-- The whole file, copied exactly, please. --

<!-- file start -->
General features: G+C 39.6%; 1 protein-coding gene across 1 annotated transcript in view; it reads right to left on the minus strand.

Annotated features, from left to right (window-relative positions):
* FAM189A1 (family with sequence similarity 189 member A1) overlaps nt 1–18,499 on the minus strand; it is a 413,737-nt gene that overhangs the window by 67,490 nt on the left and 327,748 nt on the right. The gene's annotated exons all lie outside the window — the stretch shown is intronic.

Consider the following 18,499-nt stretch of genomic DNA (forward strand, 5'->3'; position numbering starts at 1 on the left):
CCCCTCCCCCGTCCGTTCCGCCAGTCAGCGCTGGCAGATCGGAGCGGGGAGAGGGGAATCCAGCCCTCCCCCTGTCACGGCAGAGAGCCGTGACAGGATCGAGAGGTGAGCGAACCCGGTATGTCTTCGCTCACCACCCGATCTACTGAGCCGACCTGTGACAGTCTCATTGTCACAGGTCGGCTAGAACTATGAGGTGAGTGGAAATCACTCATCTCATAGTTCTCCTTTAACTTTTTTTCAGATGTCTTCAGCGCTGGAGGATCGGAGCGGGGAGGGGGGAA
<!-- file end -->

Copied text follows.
General features: G+C 39.6%; 1 protein-coding gene across 1 annotated transcript in view; it reads right to left on the minus strand.

Annotated features, from left to right (window-relative positions):
* FAM189A1 (family with sequence similarity 189 member A1) overlaps nt 1–18,499 on the minus strand; it is a 413,737-nt gene that overhangs the window by 67,490 nt on the left and 327,748 nt on the right. The gene's annotated exons all lie outside the window — the stretch shown is intronic.

Consider the following 18,499-nt stretch of genomic DNA (forward strand, 5'->3'; position numbering starts at 1 on the left):
CCCCTCCCCCGTCCGTTCCGCCAGTCAGCGCTGGCAGATCGGAGCGGGGAGAGGGGAATCCAGCCCTCCCCCTGTCACGGCAGAGAGCCGTGACAGGATCGAGAGGTGAGCGAACCCGGTATGTCTTCGCTCACCACCCGATCTACTGAGCCGACCTGTGACAGTCTCATTGTCACAGGTCGGCTAGAACTATGAGGTGAGTGGAAATCACTCATCTCATAGTTCTCCTTTAACTTTTTTTCAGATGTCTTCAGCGCTGGAGGATCGGAGCGGGGAGGGGGGAA